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Monday round-up

The long conference takes place today, as the Justices – joined for the first time by Justice Elena Kagan – consider the many petitions for certiorari that have accumulated over the summer months.  In the USA Today, Joan Biskupic discusses the dynamics of the Justices’ private conferences, while Jess Bravin previews the upcoming Term for the Wall Street Journal.

As the new Term approaches, the Court’s recent decisions are still making their effects felt.  In the Miami Herald, David Ovalle describes Florida’s difficulties in sentencing young violent criminals in the aftermath of Graham v. Florida, which banned life sentences without parole for juveniles convicted of crimes less serious than murder.  Because Florida has abolished parole altogether, these juveniles must now be given a fixed sentence.  (Thanks to Howard Bashman and How Appealing for the link.)  And Michael Rothfeld of the Wall Street Journal reports on the federal response to the new limits on prosecutions for honest services fraud.

On Friday night, Justice Antonin Scalia stayed a Louisiana state court judgment that would have required “major tobacco companies to start paying into a $241.5 million fund to finance programs to help smokers stop using cigarettes.”  The stay order and accompanying opinion are here; Lyle Denniston of this blog covered the order in detail, and Greg Stohr of Bloomberg also has a report.

In addition, Greg Stohr of Bloomberg reports on an amicus brief recently filed by nineteen major corporations in Wal-Mart v. Dukes, a case involving claims of gender discrimination by 1.5 million former Wal-Mart employees.  Wal-Mart claims that the Ninth Circuit erred in allowing the suit to go forward as a class action; the amici are urging the Court to take the case, warning of the pressure that they feel to settle even meritless class action suits.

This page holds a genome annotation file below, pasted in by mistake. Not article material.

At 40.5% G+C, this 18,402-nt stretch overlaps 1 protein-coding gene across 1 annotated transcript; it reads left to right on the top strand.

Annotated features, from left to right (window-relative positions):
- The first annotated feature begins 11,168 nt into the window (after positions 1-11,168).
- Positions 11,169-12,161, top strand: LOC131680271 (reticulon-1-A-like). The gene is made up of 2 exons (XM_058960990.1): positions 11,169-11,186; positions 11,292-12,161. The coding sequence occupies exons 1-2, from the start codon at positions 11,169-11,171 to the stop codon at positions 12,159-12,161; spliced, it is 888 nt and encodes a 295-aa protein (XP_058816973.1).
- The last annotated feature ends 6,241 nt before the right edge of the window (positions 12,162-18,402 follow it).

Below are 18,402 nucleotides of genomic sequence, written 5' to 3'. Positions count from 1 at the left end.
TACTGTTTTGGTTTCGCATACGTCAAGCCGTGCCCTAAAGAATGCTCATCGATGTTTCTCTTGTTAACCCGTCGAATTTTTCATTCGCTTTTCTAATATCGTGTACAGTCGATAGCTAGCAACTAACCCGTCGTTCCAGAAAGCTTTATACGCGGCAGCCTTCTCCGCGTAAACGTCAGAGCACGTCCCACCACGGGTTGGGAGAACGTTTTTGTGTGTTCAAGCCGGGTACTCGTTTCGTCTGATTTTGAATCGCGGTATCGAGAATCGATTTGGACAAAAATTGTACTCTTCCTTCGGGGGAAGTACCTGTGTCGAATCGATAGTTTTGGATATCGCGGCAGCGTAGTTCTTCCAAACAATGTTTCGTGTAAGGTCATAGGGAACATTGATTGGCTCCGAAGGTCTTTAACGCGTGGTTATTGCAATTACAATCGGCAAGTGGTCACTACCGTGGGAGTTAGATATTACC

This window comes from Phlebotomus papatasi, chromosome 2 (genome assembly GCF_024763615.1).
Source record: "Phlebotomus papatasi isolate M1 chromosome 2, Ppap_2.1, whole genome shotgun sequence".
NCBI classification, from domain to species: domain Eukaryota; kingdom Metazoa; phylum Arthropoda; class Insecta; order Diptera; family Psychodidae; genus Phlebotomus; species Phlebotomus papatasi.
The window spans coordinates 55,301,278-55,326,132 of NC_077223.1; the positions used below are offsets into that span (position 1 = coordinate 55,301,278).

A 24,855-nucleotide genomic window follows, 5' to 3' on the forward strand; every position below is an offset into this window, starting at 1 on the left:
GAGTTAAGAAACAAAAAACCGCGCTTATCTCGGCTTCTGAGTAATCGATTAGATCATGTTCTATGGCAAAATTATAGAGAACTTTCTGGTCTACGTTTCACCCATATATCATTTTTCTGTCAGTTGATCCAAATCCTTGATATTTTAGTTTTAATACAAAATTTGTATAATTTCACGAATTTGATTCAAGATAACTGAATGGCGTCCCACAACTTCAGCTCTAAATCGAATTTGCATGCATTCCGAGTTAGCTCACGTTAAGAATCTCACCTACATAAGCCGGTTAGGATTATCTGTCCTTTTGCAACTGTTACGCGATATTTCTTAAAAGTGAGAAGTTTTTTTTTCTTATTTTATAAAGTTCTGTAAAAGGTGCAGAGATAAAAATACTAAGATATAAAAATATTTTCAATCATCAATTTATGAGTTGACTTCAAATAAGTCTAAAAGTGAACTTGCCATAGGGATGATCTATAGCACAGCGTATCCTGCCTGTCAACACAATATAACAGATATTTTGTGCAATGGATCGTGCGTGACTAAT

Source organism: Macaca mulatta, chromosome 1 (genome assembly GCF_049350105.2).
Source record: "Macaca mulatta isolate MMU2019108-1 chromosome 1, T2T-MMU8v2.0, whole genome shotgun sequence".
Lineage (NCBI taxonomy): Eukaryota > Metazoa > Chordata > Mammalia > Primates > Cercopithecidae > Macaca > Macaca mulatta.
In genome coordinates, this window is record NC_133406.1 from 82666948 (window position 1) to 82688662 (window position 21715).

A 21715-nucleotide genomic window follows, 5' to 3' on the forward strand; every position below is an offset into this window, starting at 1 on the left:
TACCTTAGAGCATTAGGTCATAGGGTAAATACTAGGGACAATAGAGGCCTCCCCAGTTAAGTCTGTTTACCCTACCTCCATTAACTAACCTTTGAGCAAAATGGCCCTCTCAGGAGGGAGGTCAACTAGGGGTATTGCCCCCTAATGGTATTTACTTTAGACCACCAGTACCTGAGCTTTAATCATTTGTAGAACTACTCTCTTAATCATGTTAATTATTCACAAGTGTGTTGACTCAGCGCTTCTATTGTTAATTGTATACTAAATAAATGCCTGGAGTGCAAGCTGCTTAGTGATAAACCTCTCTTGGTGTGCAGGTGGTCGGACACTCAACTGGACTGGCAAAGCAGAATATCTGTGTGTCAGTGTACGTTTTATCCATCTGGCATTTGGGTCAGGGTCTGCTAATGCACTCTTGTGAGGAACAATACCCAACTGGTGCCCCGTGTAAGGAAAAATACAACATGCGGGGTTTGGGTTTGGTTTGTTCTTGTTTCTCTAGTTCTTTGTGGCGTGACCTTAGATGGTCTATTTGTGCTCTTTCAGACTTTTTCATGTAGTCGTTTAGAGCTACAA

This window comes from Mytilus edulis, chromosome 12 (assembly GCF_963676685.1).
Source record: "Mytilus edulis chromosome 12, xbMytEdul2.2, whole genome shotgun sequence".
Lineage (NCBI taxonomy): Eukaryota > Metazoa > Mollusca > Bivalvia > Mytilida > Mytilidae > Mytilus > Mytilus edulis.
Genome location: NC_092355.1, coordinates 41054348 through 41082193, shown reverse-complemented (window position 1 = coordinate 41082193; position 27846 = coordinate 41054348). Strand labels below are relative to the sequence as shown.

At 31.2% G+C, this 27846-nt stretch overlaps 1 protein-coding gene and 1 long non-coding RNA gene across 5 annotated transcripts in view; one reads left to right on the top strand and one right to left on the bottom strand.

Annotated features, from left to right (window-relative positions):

In the New York Times, Lincoln Caplan comments on Justice Stephen Breyer’s book, writing that the “[w]hile there’s no chapter in Justice Breyer’s book called ‘Legitimacy: Why I’m Worried,’” the message of the book “is that the court jeopardizes its legitimacy when it makes… radical rulings and that, in doing so, it threatens our democracy.”  Meanwhile, Jess Bravin of the Wall Street Journal looks toward the release of the authorized biography of the late Justice William Brennan.  Written by Seth Stern and Stephen Wermiel, the book will appear on October 4.  An excerpt is available here.